Business confidence has crashed to the lowest point since 2012, and the economy is only growing because firms are stockpiling ahead of Brexit, according to a key sentiment indicator. The BDO optimism index, which charts how businesses expect output to develop in the next three to six months, fell faster in March that at any time since the bleakest days in the aftermath of the Lehman Brothers collapse in 2008. – Guardian.
Euan Sutherland, the Superdry chief executive who walked out of the fashion group earlier this week in protest at a boardroom coup led by its co-founder Julian Dunkerton, is to be handed a £730,000 payoff. Sutherland, along with all the other board directors, resigned on Tuesday afternoon after a shock shareholder vote backed the reappointment of Dunkerton as a board director. – Guardian.
Theresa May and Jeremy Corbyn were both facing a furious backlash from their parties last night amid growing scepticism over the prospects of their talks finding a way through Brexit. No 10 and Labour claimed initially that the leaders had had a “constructive” meeting after they spent an hour and 40 minutes in the Commons working through options. They agreed to set up a working party to meet today. - The Times.
Theresa May has offered to enter talks with Jeremy Corbyn to break the logjam over Brexit and let parliament decide a binding way forward if they fail to find a compromise. In a significant shift, May said she would request an extension to leaving the European Union and opened the door to accepting a softer Brexit, with No 10 not ruling out accepting either a customs union or a second referendum. - Guardian.
Theresa May will summon her warring cabinet to Downing Street for a five-hour showdown on Tuesday after parliament once again failed to coalesce behind any alternative to her rejected Brexit deal. Three options – a common market, a customs union and a second referendum – were all narrowly rejected in the process of indicative votes, prompting renewed talk of a swift general election. - Guardian.
Almost 2 million workers in the UK are in line for a pay rise on Monday as the legal minimum wage increases by nearly 5%. Adults on pay rates rebranded as the “national living wage” will receive a 4. 9% rise from £7. 83 to £8. 21 an hour, worth an extra £690 over a year and affecting around 1. 6 million people. - Guardian.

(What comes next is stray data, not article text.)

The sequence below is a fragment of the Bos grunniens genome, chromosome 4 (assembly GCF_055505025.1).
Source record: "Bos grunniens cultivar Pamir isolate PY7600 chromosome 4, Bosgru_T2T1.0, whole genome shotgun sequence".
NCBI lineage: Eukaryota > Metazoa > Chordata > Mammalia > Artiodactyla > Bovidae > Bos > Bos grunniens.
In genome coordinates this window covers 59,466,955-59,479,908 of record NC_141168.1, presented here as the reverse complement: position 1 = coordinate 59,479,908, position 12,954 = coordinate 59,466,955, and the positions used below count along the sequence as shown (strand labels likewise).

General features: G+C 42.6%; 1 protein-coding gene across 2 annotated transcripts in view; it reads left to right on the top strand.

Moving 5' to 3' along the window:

Britain faces another year in the European Union if MPs refuse to approve a central part of Theresa May’s deal during an emergency sitting of parliament today. On the date the country was due to leave the bloc, the Commons will be asked to vote in favour of a stripped-down version of the deal, consisting of only the withdrawal agreement. - The Times.
Car manufacturers have said their anxiety over Brexit is now “at fever pitch” after latest monthly production figures showed another major decline, with a 15% year-on-year drop in output in February. The double-digit drop was the ninth consecutive month in which British car manufacturing output has fallen. The industry blamed declining demand in the UK and in key European and Asian export markets for the continuing slump, which saw just 123,203 vehicles made last month, more than 22,000 fewer than the previous February.
The EU has pencilled in April Fools’ Day 2020 as a leading option for Britain’s first day outside the bloc, should the UK government ask Brussels for a lengthy extension of article 50 in three weeks’ time, it can be revealed. The date was to be offered at the leaders’ summit last week if Theresa May had followed through on her promise to request a short extension in the event of passing her Brexit deal, and a longer one should it be rejected again by the House of Commons.
Parliament seized control of Brexit last night as three government ministers quit to give MPs the power to tear up Theresa May’s deal. The business minister Richard Harrington joined Alistair Burt and Steve Brine in effectively resigning as they joined 29 Tory MPs defying a three-line whip to defeat the government. - The Times.